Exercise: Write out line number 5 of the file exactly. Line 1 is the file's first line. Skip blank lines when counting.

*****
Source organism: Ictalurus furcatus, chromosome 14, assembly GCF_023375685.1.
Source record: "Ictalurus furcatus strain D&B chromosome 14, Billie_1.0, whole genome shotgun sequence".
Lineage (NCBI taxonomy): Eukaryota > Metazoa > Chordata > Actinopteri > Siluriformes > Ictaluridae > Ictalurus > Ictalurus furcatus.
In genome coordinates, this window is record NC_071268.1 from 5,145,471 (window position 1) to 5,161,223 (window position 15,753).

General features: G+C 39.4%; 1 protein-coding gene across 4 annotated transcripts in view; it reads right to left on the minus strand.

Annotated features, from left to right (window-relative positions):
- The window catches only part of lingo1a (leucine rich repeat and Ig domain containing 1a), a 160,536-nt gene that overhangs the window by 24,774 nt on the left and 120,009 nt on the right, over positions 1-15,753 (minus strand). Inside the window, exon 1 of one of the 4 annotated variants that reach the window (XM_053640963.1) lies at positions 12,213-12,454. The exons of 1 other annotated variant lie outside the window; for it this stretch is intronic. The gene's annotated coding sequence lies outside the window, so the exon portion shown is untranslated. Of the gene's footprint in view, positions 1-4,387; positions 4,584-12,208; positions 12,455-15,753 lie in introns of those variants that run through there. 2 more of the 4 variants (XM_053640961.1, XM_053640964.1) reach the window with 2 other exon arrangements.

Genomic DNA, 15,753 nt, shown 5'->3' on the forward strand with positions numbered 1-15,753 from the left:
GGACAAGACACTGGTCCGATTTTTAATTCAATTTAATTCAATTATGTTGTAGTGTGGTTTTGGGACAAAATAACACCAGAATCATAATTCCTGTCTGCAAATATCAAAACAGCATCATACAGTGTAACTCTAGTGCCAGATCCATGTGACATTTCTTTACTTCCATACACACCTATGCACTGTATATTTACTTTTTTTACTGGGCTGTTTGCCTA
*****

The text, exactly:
General features: G+C 39.4%; 1 protein-coding gene across 4 annotated transcripts in view; it reads right to left on the minus strand.